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In a BBC documentary, Sir Mo Farah revealed that he was taken to the UK as a child

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The four-time Olympic champion says he’s “really proud” of a new BBC documentary titled The real Mo Farahwhich allowed him to “reach out and find out more” about his journey to Britain.

Many prominent figures, including politicians and celebrities, praised Farah’s “strength and bravery” after shocking revelations.

Speaking in the documentary, he said “the truth is I’m not who you think I am”, adding that he needed to tell his real story “no matter what it takes”.

The 39-year-old father-of-four said: “Most people know me as Mo Farah but that’s not my name or it’s not.

“The real story is that I was born in Somaliland, north of Somalia, as Hussein Abdi Kahin. Despite what I’ve said in the past, my parents never lived in the UK.

“When I was four years old, my father died during the civil war, you know how we were torn apart as a family.

“I was separated from my mother and brought to the UK illegally under the name of another child called Mohammed Farah.”

Sir Mo, who became the first British track and field athlete to win four Olympic gold medals, said his children motivated him to tell the truth about his past.

“Family means everything to me and you know as a parent you always teach your children to be honest, but I feel like I’ve always had that personal thing that I could never be myself and tell what happened on my own matter.

“I’ve kept it for so long, it’s been hard because you don’t want to face it, and my kids often ask, ‘Dad, how did that happen?’ And you always have an answer for everything, but you don’t have an answer for this.

“That’s the main reason to tell my story, because I want to feel normal and … not feel like you’re holding on to something.”

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Sir Mo’s wife Tanya Farah said a year before their wedding in 2010 she realized “there was a lot missing from his story” but eventually she “wearied him out with questioning” and he told the truth.

During the documentary, Sir Mo said he thought he was going to Europe to visit relatives and recalled going through UK passport control disguised as Mohammed aged nine.

He said: “I had all my relative’s contact details and as soon as we got to her house the lady took them off me and right in front of me tore them up and put them in the bin and that’s when I realized I was in trouble”.

The sportsman returned to his childhood home in Hounslow, recalling “unpleasant memories” where he was not treated like a member of the family.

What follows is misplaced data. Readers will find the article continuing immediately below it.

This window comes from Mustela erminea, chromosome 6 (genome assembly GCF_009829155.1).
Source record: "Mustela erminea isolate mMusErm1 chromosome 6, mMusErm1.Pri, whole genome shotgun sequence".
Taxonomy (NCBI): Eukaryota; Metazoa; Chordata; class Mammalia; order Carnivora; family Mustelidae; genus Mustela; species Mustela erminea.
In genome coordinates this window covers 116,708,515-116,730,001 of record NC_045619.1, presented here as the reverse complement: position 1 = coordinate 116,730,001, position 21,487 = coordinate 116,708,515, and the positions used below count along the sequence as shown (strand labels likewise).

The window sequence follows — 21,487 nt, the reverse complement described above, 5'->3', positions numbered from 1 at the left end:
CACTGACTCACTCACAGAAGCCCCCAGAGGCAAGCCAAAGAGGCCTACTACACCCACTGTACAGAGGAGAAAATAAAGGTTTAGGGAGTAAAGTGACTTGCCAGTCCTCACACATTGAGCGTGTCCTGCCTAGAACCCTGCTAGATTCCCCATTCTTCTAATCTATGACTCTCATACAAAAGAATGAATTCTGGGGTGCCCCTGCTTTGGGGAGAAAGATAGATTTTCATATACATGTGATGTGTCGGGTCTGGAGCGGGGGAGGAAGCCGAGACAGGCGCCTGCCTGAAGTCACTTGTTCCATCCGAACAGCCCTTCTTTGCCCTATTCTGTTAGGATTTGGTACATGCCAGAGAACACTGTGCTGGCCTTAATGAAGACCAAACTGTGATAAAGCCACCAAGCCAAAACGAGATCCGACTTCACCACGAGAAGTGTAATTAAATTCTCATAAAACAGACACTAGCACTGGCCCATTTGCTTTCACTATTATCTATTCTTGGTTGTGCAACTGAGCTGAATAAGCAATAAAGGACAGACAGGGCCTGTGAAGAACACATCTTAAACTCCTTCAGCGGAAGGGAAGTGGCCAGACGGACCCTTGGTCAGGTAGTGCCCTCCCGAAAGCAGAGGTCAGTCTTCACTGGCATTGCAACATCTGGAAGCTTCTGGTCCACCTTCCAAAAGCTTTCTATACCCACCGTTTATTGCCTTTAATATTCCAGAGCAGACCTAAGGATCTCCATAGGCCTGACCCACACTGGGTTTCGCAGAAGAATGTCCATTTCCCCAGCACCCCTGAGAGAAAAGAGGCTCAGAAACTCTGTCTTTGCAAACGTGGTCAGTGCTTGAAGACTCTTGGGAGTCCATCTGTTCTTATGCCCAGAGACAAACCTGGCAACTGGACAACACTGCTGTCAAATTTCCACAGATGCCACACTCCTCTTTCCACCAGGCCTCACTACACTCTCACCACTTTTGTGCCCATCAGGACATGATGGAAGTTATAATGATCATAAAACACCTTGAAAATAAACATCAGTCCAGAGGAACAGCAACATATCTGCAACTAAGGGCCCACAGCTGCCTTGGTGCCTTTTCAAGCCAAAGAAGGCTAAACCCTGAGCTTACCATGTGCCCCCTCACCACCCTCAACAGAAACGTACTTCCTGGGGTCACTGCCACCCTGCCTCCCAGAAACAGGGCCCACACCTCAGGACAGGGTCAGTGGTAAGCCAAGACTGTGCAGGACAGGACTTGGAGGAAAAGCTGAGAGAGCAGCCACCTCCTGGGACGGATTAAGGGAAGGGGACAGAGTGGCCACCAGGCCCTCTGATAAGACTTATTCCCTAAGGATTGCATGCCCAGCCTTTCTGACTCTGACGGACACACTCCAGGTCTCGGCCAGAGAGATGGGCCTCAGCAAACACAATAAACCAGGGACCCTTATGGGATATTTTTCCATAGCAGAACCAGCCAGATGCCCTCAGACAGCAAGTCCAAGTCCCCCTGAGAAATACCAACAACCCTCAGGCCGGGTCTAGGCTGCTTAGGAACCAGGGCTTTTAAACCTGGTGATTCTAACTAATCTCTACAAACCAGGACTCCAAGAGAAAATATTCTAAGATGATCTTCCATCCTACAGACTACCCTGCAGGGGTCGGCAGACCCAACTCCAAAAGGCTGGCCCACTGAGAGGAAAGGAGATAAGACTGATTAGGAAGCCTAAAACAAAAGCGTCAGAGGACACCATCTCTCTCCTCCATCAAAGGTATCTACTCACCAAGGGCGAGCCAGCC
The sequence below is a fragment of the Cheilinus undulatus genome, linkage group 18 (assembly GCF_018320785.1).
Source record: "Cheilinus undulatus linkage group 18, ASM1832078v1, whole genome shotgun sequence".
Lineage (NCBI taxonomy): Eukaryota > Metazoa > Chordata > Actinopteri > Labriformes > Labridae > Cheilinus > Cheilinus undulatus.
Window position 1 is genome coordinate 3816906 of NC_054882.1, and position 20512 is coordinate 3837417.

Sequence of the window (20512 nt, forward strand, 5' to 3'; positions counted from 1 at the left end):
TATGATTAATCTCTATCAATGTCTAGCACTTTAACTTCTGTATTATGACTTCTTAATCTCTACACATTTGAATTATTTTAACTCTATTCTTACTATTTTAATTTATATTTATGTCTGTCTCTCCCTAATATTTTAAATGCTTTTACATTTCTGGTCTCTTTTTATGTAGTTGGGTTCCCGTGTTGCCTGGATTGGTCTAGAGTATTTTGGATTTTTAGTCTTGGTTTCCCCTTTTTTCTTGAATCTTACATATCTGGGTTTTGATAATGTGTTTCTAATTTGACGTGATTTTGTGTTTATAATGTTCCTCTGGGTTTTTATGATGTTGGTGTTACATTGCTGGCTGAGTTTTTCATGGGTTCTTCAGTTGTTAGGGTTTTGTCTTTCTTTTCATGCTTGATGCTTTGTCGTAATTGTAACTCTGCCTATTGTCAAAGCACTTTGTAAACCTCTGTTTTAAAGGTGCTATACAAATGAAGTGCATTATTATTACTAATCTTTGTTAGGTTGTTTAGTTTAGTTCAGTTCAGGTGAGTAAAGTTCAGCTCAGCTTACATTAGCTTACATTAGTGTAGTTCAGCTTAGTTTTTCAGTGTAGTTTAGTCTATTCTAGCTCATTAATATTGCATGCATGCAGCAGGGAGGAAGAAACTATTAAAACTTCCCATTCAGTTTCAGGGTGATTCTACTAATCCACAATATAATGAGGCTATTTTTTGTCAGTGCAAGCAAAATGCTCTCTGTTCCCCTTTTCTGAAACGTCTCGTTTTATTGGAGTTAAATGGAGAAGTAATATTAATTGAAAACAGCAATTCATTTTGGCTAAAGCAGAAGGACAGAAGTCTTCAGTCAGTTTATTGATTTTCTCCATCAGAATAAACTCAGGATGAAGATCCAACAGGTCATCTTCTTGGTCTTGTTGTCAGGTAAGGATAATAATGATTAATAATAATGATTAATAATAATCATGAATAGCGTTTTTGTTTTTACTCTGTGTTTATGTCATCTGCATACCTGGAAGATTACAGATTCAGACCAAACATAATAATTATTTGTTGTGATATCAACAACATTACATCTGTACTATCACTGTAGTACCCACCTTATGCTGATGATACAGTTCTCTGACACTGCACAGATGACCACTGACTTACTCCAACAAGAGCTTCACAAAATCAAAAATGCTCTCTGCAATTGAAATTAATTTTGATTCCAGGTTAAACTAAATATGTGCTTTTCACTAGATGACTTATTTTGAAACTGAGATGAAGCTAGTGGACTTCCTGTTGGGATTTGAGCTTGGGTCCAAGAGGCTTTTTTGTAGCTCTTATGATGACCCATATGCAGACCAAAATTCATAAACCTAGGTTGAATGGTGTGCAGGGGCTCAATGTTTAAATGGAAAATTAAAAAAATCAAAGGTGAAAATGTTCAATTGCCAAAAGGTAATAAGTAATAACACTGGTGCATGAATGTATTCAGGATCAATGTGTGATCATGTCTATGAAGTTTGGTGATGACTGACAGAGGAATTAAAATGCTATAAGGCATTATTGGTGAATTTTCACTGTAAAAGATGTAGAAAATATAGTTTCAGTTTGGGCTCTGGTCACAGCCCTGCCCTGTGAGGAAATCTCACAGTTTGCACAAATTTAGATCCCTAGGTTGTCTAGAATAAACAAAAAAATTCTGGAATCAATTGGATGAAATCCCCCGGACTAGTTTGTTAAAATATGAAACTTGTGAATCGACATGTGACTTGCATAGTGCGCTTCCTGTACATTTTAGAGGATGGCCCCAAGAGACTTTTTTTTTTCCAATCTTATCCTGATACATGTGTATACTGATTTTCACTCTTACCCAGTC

“If I wanted to food in my mouth it was my job to take care of these kids, shower them, cook for them, clean for them, and she said, “If you ever want to see your family again, don’t say anything. If you say something, they will take you away.”

“So she told (me) ‘you don’t talk about anything’ or I was in a lot of trouble and I guess for me the only thing I could do, (it was) in my control, was to run away from this to get out and run away, – he said.

Sir Mo eventually told his PE teacher Alan Watkinson the truth and moved in with his friend’s mother, Kinsey, who “took great care” of him and ended up staying for seven years.

It was Mr Watkinson who applied for Sir Mo’s British citizenship – which he described as a “long process” – and on July 25, 2000, Sir Mo was granted British citizenship.

Sir Mo, who named his son Hussain after his real identity, said: “I often think about the other Mohammed Farah, the boy whose place I took on that plane, and I really hope he is OK.

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“Wherever he is, I carry his name and it can cause problems for me and my family.

“It’s important that I can just say, ‘Look, this is what happened’ and be honest.”

In the documentary, the lawyer tells Sir Mo that even though he was trafficked into the country as a child and told the truth to the authorities, there is still a “real risk” of losing his British citizenship because it was obtained by misrepresentation.

But it is understood the Home Office will not take any action against Sir Mo and he will not be stripped of his citizenship.

The department’s guidance makes it clear that a child is not presumed to be involved in the acquisition of citizenship by deception, stating: “If the person was a child at the time the fraud, misrepresentation, or concealment of a material fact (resulting in the acquisition of citizenship) was committed, the officer, who deals with affairs must presume that they were not complicit in any deception on the part of their parents or guardian.’

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The documentary ends with Sir Mo talking to the real Mohamed Farr, whose identity he assumed when entering the UK, before adding that Sir Mo will continue to go by the name he was given when entering the UK.

The Real Mo Farah airs at 6am on BBC iPlayer and 9pm on BBC One on July 13.


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